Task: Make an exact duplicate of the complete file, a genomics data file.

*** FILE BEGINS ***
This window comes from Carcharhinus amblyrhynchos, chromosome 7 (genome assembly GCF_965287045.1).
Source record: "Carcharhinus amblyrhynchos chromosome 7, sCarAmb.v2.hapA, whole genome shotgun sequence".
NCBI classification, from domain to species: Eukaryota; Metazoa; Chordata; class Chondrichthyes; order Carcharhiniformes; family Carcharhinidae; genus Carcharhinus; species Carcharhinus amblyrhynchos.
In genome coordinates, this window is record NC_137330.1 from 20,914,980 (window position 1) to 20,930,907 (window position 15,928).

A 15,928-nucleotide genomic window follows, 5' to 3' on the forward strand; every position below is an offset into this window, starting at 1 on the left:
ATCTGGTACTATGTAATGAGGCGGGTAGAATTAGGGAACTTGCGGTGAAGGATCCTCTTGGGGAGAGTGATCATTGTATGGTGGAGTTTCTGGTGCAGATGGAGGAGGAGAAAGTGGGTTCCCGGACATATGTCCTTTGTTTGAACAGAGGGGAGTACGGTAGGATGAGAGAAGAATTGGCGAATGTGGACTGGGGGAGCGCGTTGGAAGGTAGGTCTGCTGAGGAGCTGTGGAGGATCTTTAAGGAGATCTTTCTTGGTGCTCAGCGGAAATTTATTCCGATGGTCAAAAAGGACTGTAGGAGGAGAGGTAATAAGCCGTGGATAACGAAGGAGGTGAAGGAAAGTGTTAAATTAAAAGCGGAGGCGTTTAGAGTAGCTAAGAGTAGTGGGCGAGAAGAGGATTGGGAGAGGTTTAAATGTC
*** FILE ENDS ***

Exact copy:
This window comes from Carcharhinus amblyrhynchos, chromosome 7 (genome assembly GCF_965287045.1).
Source record: "Carcharhinus amblyrhynchos chromosome 7, sCarAmb.v2.hapA, whole genome shotgun sequence".
NCBI classification, from domain to species: Eukaryota; Metazoa; Chordata; class Chondrichthyes; order Carcharhiniformes; family Carcharhinidae; genus Carcharhinus; species Carcharhinus amblyrhynchos.
In genome coordinates, this window is record NC_137330.1 from 20,914,980 (window position 1) to 20,930,907 (window position 15,928).

A 15,928-nucleotide genomic window follows, 5' to 3' on the forward strand; every position below is an offset into this window, starting at 1 on the left:
ATCTGGTACTATGTAATGAGGCGGGTAGAATTAGGGAACTTGCGGTGAAGGATCCTCTTGGGGAGAGTGATCATTGTATGGTGGAGTTTCTGGTGCAGATGGAGGAGGAGAAAGTGGGTTCCCGGACATATGTCCTTTGTTTGAACAGAGGGGAGTACGGTAGGATGAGAGAAGAATTGGCGAATGTGGACTGGGGGAGCGCGTTGGAAGGTAGGTCTGCTGAGGAGCTGTGGAGGATCTTTAAGGAGATCTTTCTTGGTGCTCAGCGGAAATTTATTCCGATGGTCAAAAAGGACTGTAGGAGGAGAGGTAATAAGCCGTGGATAACGAAGGAGGTGAAGGAAAGTGTTAAATTAAAAGCGGAGGCGTTTAGAGTAGCTAAGAGTAGTGGGCGAGAAGAGGATTGGGAGAGGTTTAAATGTC